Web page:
Insulative materials and layers of insulative materials are used extensively in various semiconductor applications to insulate or electrically isolate structural features and circuit elements. The insulative properties of such materials and layers can often be affected by the ability to minimize or exclude void areas formed during the deposition of the insulative material. Uniformity of deposition rates across a deposited layer during deposition can influence film quality and ability to effectively minimize void inclusion. As feature size of devices decreases, widths of gaps to be filled also decreases and aspect ratio of such gaps can become very high. Accordingly, minimization of void area within gap-fill becomes more difficult but increasingly important for effective isolation. The variance in deposition rate across a surface can make optimizing deposition conditions and parameters for void exclusion difficult if not impossible.

One method that has been utilized to address the need for precision gap-fill is high density plasma chemical vapor deposition (HDP-CVD). Further improvements over other conventional methods have been conferred by replacing sputtering gases such as argon conventionally utilized in HDP-CVD systems, with an alternative sputtering gas such as H2. The replacement with H2 has allowed reduced occurrence of voids in gap-fill applications under certain deposition conditions.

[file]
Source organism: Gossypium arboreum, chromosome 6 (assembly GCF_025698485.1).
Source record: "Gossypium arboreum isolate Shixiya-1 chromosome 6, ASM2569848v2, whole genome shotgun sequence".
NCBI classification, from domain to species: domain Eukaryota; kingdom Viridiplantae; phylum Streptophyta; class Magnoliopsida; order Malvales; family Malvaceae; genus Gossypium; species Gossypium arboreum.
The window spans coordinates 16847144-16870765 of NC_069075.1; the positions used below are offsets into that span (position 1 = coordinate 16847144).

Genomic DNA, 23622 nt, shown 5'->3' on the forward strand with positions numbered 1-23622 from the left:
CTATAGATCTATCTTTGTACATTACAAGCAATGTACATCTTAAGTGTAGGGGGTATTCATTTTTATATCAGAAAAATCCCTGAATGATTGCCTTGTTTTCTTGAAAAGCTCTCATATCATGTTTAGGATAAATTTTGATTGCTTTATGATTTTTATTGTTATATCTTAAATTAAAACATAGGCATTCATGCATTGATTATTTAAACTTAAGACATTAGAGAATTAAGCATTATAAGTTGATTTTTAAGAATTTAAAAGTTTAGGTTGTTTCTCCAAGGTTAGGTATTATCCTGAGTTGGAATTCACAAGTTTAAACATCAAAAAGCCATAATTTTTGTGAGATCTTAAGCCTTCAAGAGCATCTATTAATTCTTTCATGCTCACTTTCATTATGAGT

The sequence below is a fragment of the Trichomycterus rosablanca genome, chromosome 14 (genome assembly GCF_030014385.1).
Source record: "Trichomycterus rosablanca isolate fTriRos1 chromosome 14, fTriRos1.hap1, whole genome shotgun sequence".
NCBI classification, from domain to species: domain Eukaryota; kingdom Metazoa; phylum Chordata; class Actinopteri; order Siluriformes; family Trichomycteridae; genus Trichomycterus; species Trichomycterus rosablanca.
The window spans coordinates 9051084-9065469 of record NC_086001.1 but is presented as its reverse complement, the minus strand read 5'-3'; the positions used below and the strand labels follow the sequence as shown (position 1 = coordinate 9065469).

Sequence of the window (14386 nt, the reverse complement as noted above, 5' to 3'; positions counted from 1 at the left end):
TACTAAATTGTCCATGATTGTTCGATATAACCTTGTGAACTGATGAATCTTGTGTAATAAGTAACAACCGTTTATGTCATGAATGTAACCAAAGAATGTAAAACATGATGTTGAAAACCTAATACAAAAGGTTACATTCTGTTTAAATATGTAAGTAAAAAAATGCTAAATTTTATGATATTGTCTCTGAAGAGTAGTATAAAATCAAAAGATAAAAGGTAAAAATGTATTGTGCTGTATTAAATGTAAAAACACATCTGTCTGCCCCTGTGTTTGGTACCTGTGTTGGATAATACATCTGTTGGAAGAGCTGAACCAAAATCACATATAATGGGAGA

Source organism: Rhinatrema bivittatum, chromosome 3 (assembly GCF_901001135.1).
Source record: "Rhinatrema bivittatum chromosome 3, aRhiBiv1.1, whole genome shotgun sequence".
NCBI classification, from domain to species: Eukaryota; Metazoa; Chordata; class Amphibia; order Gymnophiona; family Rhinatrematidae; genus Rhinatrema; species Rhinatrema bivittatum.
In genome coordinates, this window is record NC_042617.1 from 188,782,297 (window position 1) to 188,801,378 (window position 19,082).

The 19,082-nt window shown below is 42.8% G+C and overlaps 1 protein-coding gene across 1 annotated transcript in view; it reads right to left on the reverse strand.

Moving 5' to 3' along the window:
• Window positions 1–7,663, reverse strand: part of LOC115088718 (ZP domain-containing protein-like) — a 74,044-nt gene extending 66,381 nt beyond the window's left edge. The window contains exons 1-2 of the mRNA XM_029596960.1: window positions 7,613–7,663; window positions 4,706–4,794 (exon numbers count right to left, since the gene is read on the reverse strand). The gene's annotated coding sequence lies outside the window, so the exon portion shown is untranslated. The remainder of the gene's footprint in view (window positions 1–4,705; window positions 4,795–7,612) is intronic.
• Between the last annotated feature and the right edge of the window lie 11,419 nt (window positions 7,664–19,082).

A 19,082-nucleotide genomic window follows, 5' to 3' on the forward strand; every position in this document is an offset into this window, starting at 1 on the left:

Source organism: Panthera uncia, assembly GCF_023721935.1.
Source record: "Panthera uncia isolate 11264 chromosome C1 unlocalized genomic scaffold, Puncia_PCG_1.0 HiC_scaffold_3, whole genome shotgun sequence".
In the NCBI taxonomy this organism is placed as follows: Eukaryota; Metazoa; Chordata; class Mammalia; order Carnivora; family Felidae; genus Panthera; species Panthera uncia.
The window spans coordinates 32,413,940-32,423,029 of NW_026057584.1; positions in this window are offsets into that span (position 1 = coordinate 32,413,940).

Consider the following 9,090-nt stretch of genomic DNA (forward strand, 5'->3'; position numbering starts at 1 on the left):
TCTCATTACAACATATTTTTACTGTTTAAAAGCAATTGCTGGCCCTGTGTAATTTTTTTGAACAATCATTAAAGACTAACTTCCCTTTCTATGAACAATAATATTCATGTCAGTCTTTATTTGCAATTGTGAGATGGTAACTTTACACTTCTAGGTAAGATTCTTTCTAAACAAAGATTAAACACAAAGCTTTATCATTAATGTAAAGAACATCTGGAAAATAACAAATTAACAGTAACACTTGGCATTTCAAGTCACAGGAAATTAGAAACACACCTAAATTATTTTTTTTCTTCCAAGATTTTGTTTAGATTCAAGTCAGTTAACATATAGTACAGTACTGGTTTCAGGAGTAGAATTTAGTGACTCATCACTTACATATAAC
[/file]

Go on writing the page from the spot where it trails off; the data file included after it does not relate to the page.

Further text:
It is desirable to develop improved gap-fill techniques and methods for providing improved deposition rate uniformity.

SUMMARY OF THE INVENTION

In one aspect, the invention encompasses a method of depositing a layer over a substrate. A substrate is provided within a high density plasma reaction chamber. At least one compound having a heavy-hydrogen isotope substituent is provided into the reaction chamber and a high density plasma is generated within the chamber. A layer incorporating at least a portion of the heavy-hydrogen compound is chemical vapor deposited over the substrate.

In one aspect the invention encompasses a method of filling gaps in a semiconductor substrate. A substrate is provided within a reaction chamber and a gas mixture is provided within the reaction chamber. The gas mixture contains at least one heavy-hydrogen containing compound. The gas mixture is reacted to form a layer of material over the substrate by simultaneous deposition and etch of the layer. The layer of material fills the gap such that the material within the gap is essentially void-free.

In one aspect, the invention encompasses a method of providing an improved deposition rate uniformity. A material is deposited over a surface in the presence of at least one gas selected from the group consisting of D2, HD, DT; T2 and TH. An overall deposition rate during the depositing is defined by a ratio of deposition of the material relative to a simultaneous rate of etch of the material. The overall deposition rate has a degree of variance across the surface which is measurably improved relative to a corresponding degree of variance that occurs during deposition utilizing H2 under otherwise substantially identical conditions.

BRIEF DESCRIPTION OF THE DRAWINGS